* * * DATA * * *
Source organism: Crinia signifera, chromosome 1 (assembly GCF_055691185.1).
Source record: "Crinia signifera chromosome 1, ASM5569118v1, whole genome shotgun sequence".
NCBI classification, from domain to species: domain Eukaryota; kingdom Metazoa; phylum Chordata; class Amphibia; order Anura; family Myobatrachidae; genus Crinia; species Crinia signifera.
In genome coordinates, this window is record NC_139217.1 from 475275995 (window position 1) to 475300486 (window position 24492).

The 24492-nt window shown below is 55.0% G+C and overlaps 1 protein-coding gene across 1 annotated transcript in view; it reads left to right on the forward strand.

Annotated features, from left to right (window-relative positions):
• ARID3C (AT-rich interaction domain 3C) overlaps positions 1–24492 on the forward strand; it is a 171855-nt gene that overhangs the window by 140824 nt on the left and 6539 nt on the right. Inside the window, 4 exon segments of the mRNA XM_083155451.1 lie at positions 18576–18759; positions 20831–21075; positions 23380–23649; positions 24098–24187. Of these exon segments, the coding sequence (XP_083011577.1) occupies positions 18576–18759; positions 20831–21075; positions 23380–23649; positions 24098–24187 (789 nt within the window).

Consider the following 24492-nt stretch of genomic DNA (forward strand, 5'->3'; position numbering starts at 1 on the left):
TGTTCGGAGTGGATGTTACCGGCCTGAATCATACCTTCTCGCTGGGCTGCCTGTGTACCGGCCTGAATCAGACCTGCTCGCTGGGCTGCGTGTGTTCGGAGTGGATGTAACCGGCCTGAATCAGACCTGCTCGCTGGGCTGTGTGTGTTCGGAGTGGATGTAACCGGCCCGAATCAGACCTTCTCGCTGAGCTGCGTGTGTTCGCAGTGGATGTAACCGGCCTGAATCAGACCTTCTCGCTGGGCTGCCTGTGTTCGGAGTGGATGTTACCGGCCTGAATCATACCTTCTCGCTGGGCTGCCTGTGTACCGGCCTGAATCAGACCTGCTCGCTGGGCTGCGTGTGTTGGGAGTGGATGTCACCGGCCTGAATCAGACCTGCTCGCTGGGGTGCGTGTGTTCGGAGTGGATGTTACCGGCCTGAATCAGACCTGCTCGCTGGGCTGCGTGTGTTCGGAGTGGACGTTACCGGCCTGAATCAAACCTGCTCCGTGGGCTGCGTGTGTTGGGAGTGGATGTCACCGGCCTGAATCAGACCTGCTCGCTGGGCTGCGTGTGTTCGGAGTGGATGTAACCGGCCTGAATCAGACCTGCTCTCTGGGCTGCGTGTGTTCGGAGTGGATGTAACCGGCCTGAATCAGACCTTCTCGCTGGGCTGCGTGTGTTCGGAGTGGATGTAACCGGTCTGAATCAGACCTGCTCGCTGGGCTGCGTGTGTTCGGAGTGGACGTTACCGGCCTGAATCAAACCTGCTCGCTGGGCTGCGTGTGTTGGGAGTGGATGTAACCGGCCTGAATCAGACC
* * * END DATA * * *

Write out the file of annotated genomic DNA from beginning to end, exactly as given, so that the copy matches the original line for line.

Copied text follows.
Source organism: Crinia signifera, chromosome 1 (assembly GCF_055691185.1).
Source record: "Crinia signifera chromosome 1, ASM5569118v1, whole genome shotgun sequence".
NCBI classification, from domain to species: domain Eukaryota; kingdom Metazoa; phylum Chordata; class Amphibia; order Anura; family Myobatrachidae; genus Crinia; species Crinia signifera.
In genome coordinates, this window is record NC_139217.1 from 475275995 (window position 1) to 475300486 (window position 24492).

The 24492-nt window shown below is 55.0% G+C and overlaps 1 protein-coding gene across 1 annotated transcript in view; it reads left to right on the forward strand.

Annotated features, from left to right (window-relative positions):
• ARID3C (AT-rich interaction domain 3C) overlaps positions 1–24492 on the forward strand; it is a 171855-nt gene that overhangs the window by 140824 nt on the left and 6539 nt on the right. Inside the window, 4 exon segments of the mRNA XM_083155451.1 lie at positions 18576–18759; positions 20831–21075; positions 23380–23649; positions 24098–24187. Of these exon segments, the coding sequence (XP_083011577.1) occupies positions 18576–18759; positions 20831–21075; positions 23380–23649; positions 24098–24187 (789 nt within the window).

Consider the following 24492-nt stretch of genomic DNA (forward strand, 5'->3'; position numbering starts at 1 on the left):
TGTTCGGAGTGGATGTTACCGGCCTGAATCATACCTTCTCGCTGGGCTGCCTGTGTACCGGCCTGAATCAGACCTGCTCGCTGGGCTGCGTGTGTTCGGAGTGGATGTAACCGGCCTGAATCAGACCTGCTCGCTGGGCTGTGTGTGTTCGGAGTGGATGTAACCGGCCCGAATCAGACCTTCTCGCTGAGCTGCGTGTGTTCGCAGTGGATGTAACCGGCCTGAATCAGACCTTCTCGCTGGGCTGCCTGTGTTCGGAGTGGATGTTACCGGCCTGAATCATACCTTCTCGCTGGGCTGCCTGTGTACCGGCCTGAATCAGACCTGCTCGCTGGGCTGCGTGTGTTGGGAGTGGATGTCACCGGCCTGAATCAGACCTGCTCGCTGGGGTGCGTGTGTTCGGAGTGGATGTTACCGGCCTGAATCAGACCTGCTCGCTGGGCTGCGTGTGTTCGGAGTGGACGTTACCGGCCTGAATCAAACCTGCTCCGTGGGCTGCGTGTGTTGGGAGTGGATGTCACCGGCCTGAATCAGACCTGCTCGCTGGGCTGCGTGTGTTCGGAGTGGATGTAACCGGCCTGAATCAGACCTGCTCTCTGGGCTGCGTGTGTTCGGAGTGGATGTAACCGGCCTGAATCAGACCTTCTCGCTGGGCTGCGTGTGTTCGGAGTGGATGTAACCGGTCTGAATCAGACCTGCTCGCTGGGCTGCGTGTGTTCGGAGTGGACGTTACCGGCCTGAATCAAACCTGCTCGCTGGGCTGCGTGTGTTGGGAGTGGATGTAACCGGCCTGAATCAGACC